The Hawks held a 94-91 lead with just over 5 minutes remaining in the fourth quarter and, with it, a great chance to emerge from Washington with a split. And then things went horribly wrong. Immediately, John Wall converted a three-point play after being fouled by Paul Millsap — who would commit a travel on the very next play — Bradley Beal then hit a shot, Dennis Schröder air-balled spectacularly, Kent Bazemore committed an offensive foul and then turned the ball over at a crucial point of the game…these were some of the things that happened in the final five minutes, things that helped the Wizards go on a 16-4 run that put the Hawks out of reach.

Atlanta’s best chance to steal a road game in this series came and passed them by, and they were left to rue this missed opportunity due to their poor offense and turnovers down the stretch.

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The Atlanta Hawks dropped Game 1 of their best-of-7 series against the Washington Wizards, coming out second-best in an ugly 114-107 encounter at Verizon Center. John Wall led the Washington Wizards with a new playoff-high of 32 points and 14 assists while Bradley Beal added 22 points. For the Hawks, they were led by Dennis Schröder’s 25 points.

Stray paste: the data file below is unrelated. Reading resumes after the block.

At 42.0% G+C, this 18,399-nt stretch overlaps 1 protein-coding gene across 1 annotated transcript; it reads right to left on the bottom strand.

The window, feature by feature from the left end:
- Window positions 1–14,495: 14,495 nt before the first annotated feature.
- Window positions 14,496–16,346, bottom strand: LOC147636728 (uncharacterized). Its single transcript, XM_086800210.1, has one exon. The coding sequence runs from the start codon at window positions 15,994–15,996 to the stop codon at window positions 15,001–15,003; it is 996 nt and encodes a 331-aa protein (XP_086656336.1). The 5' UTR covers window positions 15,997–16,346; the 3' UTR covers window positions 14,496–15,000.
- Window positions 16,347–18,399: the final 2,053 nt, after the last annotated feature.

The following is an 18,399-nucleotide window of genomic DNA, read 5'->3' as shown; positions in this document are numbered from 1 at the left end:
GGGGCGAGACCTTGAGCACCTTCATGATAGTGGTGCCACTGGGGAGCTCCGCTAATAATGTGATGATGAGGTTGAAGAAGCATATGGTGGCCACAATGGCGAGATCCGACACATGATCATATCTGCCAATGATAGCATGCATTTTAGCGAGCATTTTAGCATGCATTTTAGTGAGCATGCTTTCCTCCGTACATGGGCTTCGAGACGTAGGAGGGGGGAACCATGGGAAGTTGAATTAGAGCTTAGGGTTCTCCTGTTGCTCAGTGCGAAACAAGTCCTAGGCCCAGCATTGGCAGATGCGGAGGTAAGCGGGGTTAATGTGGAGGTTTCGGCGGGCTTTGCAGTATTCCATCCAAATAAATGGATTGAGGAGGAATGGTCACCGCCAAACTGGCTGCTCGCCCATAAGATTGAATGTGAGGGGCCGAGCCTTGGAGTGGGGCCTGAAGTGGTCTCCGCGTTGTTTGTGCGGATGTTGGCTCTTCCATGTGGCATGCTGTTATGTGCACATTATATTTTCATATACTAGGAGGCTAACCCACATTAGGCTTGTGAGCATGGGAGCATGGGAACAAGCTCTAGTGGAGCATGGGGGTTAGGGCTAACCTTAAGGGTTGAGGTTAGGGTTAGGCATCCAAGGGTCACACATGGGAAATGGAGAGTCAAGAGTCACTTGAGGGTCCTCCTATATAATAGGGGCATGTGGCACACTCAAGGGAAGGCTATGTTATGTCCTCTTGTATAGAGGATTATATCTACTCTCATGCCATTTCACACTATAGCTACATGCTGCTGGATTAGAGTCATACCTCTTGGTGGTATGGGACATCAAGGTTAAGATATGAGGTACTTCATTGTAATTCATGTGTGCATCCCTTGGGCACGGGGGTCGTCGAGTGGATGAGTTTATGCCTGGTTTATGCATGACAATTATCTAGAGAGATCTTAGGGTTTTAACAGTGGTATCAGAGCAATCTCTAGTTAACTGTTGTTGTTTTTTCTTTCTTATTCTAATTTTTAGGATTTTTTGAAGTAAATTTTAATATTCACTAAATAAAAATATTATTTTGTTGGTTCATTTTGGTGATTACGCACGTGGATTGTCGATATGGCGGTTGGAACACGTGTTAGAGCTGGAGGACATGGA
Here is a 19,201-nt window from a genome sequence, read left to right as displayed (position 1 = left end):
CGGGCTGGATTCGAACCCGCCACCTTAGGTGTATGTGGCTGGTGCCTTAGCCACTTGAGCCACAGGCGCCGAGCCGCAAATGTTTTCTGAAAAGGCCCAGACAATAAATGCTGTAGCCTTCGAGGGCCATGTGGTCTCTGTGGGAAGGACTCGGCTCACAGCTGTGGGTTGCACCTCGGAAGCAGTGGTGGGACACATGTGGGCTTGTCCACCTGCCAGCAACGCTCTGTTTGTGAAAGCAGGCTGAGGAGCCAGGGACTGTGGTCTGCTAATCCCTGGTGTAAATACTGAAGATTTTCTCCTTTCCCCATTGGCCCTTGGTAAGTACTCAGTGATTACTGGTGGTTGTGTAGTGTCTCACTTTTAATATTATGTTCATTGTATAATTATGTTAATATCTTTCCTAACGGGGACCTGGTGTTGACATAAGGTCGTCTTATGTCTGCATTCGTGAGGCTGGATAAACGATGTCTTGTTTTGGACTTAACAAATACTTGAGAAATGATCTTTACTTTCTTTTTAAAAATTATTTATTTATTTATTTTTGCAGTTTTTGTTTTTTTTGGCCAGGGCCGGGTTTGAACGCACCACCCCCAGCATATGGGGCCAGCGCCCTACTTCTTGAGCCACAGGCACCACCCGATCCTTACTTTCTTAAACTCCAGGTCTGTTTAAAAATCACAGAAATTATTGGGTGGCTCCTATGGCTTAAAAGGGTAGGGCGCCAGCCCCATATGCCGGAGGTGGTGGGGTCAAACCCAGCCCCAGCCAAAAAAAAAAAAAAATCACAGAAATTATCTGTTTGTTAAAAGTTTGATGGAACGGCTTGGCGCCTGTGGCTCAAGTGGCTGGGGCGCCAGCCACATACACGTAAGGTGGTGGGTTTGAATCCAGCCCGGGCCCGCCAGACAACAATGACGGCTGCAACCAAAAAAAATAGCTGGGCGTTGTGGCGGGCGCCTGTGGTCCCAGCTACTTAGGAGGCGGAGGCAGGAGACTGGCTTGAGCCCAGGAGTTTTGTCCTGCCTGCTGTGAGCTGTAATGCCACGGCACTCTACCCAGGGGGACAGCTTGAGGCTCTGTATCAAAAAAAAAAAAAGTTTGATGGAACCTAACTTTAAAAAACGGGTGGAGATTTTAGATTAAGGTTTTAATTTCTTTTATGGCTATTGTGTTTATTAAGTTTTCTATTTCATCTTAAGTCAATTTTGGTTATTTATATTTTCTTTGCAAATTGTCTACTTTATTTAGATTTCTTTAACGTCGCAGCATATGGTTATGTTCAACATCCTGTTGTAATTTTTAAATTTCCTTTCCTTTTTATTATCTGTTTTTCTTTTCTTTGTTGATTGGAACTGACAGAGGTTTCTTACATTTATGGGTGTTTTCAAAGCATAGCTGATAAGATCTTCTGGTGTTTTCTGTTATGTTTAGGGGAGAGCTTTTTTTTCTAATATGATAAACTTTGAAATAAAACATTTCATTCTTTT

Turnovers prove costly

From our playoff preview:

Turnovers were a big factor in the regular season-series and whichever team takes care of the ball (and in the process, limits the opposing team’s points off of turnovers) is going to have a huge advantage over the other.

It was indeed a big factor in Game 1 and it was the Wizards who were the ones who took care of the ball while the Hawks were the ones who coughed it up. The Hawks committed 21 total turnovers which led to 23 Washington points. There wasn’t really one specific player who ran up the turnover counter (though Millsap did have four), everyone contributed in that department. The one thing the Wizards love to do is run and get out in transition, and when you fuel them with turnovers they’ll churn out the fast break/turnover points.

Here, Kelly Oubre Jr. gets an arm on a pass from Ersan Ilyasova to Tim Hardaway Jr., and Oubre takes advantage with a dunk in transition.

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In 2015, the Atlanta Hawks met the Washington Wizards in the Eastern Conference semi-finals after both teams knocked off the Brooklyn Nets and the Toronto Raptors in the first round respectively. The Wizards took Game 1 in Atlanta but an injury to John Wall’s hand marred the victory. Wall would sit out Games 2, 3, and 4 with the injury before returning for Game 5 but clearly wasn’t 100%. The series was tied at 2-2 when Wall returned and the Wizards would go on to drop Games 5 and 6 as the Hawks advanced to the Eastern Conference Finals.